In this study, the efficacy and mode of action of the Korean traditional fried dish bugak for reducing plasma lipids are investigated. Three different studies were performed as follows: lipid-lowering effects of bugak compared with (1) different preparation methods, (2) different batters, and (3) different frying oils. Traditionally, bugak is prepared with fermented glutinous rice batter (FGR) and pan-fried in unroasted sesame oil (USSO; this preparation of bugak is referred to as FGRUSSO). FGR is prepared by placing the glutinous rice and water in a crock for 7 days at room temperature. For the study, wheat flour batter (WF) and soybean oil (SBO) were alternatively used. Low-density lipoprotein receptor knockout (LDLr⁻/⁻) mice (n=24) were fed atherogenic diets with bugak (20 g/100 g of feed) for 10 weeks. Plasma triglyceride (TG), total cholesterol (TC), and low-density lipoprotein cholesterol (LDL-C) concentration and hepatic lipid accumulations decreased significantly in mice fed FGRUSSO, compared with bugak made with WF and fried in SBO (WFSBO). Protein expression of fatty acid synthesis (FAS) and 3-hydroxyl-3-methylglutaryl coenzyme A reductase (HMGCR) in the FGRUSSO group was decreased, although sterol regulatory element-binding proteins (SREBP-1 and -2) were not different. When batter differences were compared, TG concentration of mice fed bugak prepared with FGR and fried in SBO (FGRSBO) was lower than the WFSBO group due to suppression of hepatic FAS expression. In the oil comparison study, TC and LDL-C concentrations in the FGRUSSO group were lower due to attenuated HMGCR activity. In conclusion, bugak prepared by traditional cooking methods was most effective for lowering plasma TG, TC, and LDL-C via suppressing hepatic FAS and HMGCR activity, although transcription factors for regulating lipogenic enzyme expression were not significantly different. PMID:24456355

  13. [Advances on pharmacokinetics of traditional Chinese medicine under disease states].

    PubMed

    Gong, Zi-peng; Chen, Ying; Zhang, Rui-jie; Yang, Qing; Zhu, Xiao-xin

    2015-01-01

    In recent years, more and more research shows that the pharmacokinetic parameter of traditional Chinese medicine can be affected by the disease states. It's possible that drug metabolic enzymes, transporters, cell membrane permeability and the change of microbes group could be interfered with physiological and pathological changes, which enables the pharmacokinetics of traditional Chinese medicine in the body to be altered, including the process of absorption, distribution, metabolism and excretion, and then the pharmacokinetic parameters of traditional chinese medicine are altered. It's found that investigating the pharmacokinetic of traditional Chinese medicine in the pathological state is more useful than that of in normal state because the great part of traditional Chinese medicine is mainly used to treat disease. This article reflects the latest research on the pharmacokinetic of traditional Chinese medicine in the disease state such as diabete, cerebral ischemia, liver injury, inflammatory disease, nervous system disorders and fever in order to provide certain reference for clinicians designing reasonable administration dose.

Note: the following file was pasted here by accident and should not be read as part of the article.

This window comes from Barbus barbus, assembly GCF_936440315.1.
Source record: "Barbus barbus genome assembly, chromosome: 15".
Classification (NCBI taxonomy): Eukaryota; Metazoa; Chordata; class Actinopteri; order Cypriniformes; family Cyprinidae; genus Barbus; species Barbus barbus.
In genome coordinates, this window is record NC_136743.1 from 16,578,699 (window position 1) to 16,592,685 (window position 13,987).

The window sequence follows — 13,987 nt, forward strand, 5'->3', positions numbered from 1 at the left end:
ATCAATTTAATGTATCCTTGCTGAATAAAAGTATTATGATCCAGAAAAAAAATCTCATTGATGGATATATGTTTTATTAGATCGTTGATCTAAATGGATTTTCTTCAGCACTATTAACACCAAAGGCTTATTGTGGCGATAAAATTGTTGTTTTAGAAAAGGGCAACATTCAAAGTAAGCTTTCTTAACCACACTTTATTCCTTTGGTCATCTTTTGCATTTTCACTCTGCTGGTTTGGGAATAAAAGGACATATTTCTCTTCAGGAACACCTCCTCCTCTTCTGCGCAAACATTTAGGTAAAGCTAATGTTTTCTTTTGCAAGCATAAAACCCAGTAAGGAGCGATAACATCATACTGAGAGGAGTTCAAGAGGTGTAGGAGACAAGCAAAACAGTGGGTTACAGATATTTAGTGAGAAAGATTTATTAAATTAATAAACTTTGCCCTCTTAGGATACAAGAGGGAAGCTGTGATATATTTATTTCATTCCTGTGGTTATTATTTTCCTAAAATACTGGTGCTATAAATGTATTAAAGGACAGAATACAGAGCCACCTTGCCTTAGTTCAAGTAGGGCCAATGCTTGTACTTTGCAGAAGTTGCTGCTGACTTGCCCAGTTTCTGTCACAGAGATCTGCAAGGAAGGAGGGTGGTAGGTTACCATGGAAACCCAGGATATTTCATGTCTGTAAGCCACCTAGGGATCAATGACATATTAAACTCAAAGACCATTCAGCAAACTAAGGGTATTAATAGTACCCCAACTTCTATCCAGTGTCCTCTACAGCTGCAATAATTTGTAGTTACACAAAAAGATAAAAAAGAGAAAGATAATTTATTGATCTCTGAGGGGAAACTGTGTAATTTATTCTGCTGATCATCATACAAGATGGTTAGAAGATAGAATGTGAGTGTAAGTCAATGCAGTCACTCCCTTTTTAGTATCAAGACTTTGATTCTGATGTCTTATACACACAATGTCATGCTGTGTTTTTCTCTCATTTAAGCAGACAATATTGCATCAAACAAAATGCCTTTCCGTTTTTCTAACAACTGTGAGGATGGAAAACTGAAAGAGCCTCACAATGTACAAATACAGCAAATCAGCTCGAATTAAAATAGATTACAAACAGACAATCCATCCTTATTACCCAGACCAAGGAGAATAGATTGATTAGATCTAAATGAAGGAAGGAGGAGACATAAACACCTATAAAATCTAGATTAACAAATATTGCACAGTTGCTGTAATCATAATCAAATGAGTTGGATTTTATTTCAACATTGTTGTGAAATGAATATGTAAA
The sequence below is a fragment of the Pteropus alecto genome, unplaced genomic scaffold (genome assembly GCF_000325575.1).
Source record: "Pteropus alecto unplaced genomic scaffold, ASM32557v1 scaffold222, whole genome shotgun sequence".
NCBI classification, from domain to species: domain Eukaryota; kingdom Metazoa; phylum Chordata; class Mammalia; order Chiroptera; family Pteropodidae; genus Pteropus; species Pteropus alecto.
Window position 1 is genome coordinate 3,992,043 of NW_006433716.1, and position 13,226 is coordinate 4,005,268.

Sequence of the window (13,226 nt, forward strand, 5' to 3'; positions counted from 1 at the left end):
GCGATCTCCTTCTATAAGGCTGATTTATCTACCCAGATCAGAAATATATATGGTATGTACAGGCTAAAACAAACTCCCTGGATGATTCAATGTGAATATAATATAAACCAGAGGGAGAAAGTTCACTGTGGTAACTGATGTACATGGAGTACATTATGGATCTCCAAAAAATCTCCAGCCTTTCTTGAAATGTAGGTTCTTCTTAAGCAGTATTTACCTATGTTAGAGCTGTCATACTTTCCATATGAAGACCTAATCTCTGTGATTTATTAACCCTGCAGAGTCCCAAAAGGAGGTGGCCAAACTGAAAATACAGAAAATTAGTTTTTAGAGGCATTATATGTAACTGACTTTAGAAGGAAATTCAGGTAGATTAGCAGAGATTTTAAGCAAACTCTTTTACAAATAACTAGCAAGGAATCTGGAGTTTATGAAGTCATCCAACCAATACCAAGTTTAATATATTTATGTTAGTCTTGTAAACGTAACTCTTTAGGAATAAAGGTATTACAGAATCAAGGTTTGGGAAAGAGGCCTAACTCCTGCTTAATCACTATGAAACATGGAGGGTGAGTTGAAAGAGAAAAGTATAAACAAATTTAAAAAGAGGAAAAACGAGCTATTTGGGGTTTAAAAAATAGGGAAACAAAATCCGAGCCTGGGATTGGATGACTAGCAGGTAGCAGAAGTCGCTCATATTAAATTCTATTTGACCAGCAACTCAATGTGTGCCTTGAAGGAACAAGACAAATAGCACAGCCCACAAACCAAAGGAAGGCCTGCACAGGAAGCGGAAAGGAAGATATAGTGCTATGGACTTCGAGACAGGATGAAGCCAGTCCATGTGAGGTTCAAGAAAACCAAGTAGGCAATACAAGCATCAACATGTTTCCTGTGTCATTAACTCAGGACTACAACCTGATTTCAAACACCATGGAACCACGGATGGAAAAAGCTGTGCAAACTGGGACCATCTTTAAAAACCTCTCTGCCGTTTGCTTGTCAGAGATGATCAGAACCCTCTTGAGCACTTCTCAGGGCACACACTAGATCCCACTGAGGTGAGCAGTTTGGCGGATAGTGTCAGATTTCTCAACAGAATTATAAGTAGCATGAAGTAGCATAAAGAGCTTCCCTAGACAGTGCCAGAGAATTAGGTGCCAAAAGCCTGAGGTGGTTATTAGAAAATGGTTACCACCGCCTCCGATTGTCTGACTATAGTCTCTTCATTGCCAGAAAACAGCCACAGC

14. Transitioning from traditional: pollution, diet and the development of children.

    PubMed

    Schell, Lawrence M

    2012-12-01

    Indigenous people in virtually all parts of the world have transitioned from a traditional way of life to incorporate western culture to some degree. The forces driving these transitions are varied although there are some common features. Today, some traditional communities are exposed to pollution from nearby industries that have been located in undeveloped areas to take advantage of natural resources, inexpensive labor, lax regulations, or other features. Avoiding sources of pollution can safeguard health, but may have untoward consequences. When exposure to pollutants is through components of the traditional diet, people must alter their diet to avoid the pollutants, and in so doing, they transition away from traditional culture. Further, avoiding local, contaminated food involves eating commercial, mass produced foods that can contribute to obesity which is a growing problem worldwide. The choice between eating uncontaminated food from stores or maintaining traditional ways including a traditional diet, is a stressful one adding to the overwhelming stress of acculturation.

  15. Physiopathology of dementia from the perspective of traditional Persian medicine.

    PubMed

    Seifaddini, Rostam; Tajadini, Haleh; Choopani, Rasool

    2015-07-01

    The most common cognitive disorder that is disabling is dementia. During the medieval period, traditional Persian medicine was an outstanding source of medicine that was used as standard references in medical schools of in the West and Middle East. In ancient manuscripts of traditional Persian medicine, a condition has been introduced similar to dementi (raoonat and homgh). In this article, by collecting materials of traditional medicine texts on dementia, we aim to provide theories for further studies on this topics, as there is an obvious difference between traditional Persian medicine and modern medicine with regard to dementia; however, since modern medicine has not found a suitable response to treatment for all diseases, reviewing traditional Persian medicine for finding better treatment strategies is wise. Use of all medical potentials approved by the World Health Organization beside classic medicine like traditional medicine and considering the availability and acceptability among people is recommended.

  16. Transitioning from traditional: pollution, diet and the development of children.

    PubMed

    Schell, Lawrence M

    2012-12-01